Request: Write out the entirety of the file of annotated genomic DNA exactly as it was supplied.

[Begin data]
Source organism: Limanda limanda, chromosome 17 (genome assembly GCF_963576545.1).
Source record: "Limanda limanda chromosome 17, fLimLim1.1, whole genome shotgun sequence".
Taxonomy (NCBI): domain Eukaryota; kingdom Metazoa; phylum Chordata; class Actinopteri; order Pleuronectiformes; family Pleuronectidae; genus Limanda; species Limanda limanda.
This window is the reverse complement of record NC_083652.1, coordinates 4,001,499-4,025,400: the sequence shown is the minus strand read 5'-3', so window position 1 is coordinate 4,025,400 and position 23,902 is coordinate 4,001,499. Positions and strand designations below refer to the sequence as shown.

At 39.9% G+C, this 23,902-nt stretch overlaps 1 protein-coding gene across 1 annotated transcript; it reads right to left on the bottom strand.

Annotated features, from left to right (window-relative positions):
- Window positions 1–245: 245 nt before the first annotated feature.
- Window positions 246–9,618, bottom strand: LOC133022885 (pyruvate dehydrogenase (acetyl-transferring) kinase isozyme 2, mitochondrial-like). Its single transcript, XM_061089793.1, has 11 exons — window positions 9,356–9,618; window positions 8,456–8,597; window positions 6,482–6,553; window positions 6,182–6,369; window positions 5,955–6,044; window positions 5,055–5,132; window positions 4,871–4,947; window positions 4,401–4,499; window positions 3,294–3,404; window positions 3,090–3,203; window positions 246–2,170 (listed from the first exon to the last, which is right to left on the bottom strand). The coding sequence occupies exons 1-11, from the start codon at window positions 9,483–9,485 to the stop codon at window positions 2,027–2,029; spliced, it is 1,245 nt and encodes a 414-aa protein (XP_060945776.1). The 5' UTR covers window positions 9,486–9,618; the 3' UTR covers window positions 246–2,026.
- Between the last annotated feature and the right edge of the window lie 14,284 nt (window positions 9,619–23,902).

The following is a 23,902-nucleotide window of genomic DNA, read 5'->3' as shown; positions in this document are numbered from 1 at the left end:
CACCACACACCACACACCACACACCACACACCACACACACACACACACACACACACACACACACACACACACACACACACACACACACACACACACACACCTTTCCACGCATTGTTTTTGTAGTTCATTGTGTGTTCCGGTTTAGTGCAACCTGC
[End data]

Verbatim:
Source organism: Limanda limanda, chromosome 17 (genome assembly GCF_963576545.1).
Source record: "Limanda limanda chromosome 17, fLimLim1.1, whole genome shotgun sequence".
Taxonomy (NCBI): domain Eukaryota; kingdom Metazoa; phylum Chordata; class Actinopteri; order Pleuronectiformes; family Pleuronectidae; genus Limanda; species Limanda limanda.
This window is the reverse complement of record NC_083652.1, coordinates 4,001,499-4,025,400: the sequence shown is the minus strand read 5'-3', so window position 1 is coordinate 4,025,400 and position 23,902 is coordinate 4,001,499. Positions and strand designations below refer to the sequence as shown.

At 39.9% G+C, this 23,902-nt stretch overlaps 1 protein-coding gene across 1 annotated transcript; it reads right to left on the bottom strand.

Annotated features, from left to right (window-relative positions):
- Window positions 1–245: 245 nt before the first annotated feature.
- Window positions 246–9,618, bottom strand: LOC133022885 (pyruvate dehydrogenase (acetyl-transferring) kinase isozyme 2, mitochondrial-like). Its single transcript, XM_061089793.1, has 11 exons — window positions 9,356–9,618; window positions 8,456–8,597; window positions 6,482–6,553; window positions 6,182–6,369; window positions 5,955–6,044; window positions 5,055–5,132; window positions 4,871–4,947; window positions 4,401–4,499; window positions 3,294–3,404; window positions 3,090–3,203; window positions 246–2,170 (listed from the first exon to the last, which is right to left on the bottom strand). The coding sequence occupies exons 1-11, from the start codon at window positions 9,483–9,485 to the stop codon at window positions 2,027–2,029; spliced, it is 1,245 nt and encodes a 414-aa protein (XP_060945776.1). The 5' UTR covers window positions 9,486–9,618; the 3' UTR covers window positions 246–2,026.
- Between the last annotated feature and the right edge of the window lie 14,284 nt (window positions 9,619–23,902).

The following is a 23,902-nucleotide window of genomic DNA, read 5'->3' as shown; positions in this document are numbered from 1 at the left end:
CACCACACACCACACACCACACACCACACACCACACACACACACACACACACACACACACACACACACACACACACACACACACACACACACACACACACCTTTCCACGCATTGTTTTTGTAGTTCATTGTGTGTTCCGGTTTAGTGCAACCTGC